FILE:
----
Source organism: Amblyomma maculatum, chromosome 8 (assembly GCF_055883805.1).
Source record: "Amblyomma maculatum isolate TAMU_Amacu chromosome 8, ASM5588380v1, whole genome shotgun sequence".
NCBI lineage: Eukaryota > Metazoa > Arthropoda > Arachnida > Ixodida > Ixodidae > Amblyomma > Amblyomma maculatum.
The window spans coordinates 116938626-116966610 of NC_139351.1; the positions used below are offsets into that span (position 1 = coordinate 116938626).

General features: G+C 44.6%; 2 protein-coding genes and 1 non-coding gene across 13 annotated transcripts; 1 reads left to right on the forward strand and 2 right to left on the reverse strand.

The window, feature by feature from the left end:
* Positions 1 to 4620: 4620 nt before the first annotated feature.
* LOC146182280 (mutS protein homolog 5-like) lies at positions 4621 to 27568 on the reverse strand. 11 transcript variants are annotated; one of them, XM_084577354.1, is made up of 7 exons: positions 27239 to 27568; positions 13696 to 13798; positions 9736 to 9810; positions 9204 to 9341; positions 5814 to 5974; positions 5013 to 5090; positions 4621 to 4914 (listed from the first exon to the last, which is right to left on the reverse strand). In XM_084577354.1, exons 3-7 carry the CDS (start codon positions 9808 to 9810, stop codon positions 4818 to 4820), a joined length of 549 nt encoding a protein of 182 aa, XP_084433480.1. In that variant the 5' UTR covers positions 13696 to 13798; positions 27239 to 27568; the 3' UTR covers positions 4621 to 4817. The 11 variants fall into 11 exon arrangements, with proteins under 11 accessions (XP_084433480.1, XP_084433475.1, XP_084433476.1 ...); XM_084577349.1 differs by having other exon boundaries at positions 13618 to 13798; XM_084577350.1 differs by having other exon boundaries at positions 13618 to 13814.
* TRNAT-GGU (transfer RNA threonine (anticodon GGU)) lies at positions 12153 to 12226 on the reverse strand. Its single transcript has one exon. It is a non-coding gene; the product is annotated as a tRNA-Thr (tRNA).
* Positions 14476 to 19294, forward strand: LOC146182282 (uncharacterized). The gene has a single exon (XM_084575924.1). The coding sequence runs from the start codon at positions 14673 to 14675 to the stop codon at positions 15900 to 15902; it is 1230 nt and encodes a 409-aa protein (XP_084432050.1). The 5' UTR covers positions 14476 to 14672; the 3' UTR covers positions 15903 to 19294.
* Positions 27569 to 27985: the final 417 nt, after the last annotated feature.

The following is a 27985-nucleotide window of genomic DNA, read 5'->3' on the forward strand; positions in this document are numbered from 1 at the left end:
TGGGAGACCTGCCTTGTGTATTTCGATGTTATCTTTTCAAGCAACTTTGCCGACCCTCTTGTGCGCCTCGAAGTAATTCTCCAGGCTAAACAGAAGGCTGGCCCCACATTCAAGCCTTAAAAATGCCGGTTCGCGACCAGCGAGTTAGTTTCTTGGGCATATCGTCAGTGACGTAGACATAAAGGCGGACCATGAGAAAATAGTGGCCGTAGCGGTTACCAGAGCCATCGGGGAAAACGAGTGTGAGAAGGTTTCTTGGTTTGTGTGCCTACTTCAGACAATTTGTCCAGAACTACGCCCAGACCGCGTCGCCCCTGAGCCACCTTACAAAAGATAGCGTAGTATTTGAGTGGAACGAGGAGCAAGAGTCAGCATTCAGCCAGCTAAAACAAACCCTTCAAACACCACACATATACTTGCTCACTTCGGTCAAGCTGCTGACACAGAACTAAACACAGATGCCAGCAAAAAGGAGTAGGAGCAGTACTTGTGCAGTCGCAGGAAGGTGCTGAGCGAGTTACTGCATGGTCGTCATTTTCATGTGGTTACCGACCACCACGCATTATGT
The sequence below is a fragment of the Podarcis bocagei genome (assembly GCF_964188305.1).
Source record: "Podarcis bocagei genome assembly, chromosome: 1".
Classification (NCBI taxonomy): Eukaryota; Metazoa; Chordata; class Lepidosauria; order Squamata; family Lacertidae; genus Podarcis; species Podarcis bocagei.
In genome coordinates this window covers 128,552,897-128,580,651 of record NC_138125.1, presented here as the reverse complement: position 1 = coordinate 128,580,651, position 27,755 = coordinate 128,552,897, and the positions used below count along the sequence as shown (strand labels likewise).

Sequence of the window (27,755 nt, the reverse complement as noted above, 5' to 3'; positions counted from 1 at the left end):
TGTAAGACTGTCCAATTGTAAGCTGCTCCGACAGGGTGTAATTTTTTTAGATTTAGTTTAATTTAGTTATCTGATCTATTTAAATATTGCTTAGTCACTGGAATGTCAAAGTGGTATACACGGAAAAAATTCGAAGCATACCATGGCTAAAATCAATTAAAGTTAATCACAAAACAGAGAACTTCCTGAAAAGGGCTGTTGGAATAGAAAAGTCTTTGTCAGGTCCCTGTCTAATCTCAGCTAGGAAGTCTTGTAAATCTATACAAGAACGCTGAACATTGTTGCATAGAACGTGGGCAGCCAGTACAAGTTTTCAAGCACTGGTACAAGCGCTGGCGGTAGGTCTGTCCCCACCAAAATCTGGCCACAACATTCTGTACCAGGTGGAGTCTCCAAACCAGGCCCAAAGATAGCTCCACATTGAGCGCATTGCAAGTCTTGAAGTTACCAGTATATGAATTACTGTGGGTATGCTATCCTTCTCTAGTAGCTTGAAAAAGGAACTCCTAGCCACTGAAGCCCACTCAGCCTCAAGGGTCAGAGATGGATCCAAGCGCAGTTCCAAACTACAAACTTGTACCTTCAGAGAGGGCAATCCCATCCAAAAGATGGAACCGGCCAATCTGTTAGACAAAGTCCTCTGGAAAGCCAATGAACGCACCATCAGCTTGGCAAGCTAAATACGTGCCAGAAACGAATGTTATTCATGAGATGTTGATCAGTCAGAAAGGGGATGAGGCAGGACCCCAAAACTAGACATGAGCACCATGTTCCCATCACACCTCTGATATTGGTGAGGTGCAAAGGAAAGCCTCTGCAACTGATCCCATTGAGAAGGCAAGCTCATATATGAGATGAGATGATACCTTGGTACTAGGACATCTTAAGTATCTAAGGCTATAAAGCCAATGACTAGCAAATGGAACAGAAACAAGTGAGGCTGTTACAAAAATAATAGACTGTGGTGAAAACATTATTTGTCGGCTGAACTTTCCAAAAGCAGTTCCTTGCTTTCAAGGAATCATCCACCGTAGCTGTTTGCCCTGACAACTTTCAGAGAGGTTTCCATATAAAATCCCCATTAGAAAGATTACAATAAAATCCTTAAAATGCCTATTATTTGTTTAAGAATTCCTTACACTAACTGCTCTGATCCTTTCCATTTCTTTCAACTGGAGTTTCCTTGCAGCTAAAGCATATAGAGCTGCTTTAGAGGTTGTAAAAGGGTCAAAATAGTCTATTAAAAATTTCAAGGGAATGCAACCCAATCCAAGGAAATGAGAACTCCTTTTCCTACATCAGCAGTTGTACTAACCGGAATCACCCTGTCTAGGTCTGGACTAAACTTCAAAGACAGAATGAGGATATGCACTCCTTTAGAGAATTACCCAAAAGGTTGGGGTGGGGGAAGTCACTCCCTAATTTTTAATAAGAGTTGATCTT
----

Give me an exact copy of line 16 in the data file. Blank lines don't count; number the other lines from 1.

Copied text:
Classification (NCBI taxonomy): Eukaryota; Metazoa; Chordata; class Lepidosauria; order Squamata; family Lacertidae; genus Podarcis; species Podarcis bocagei.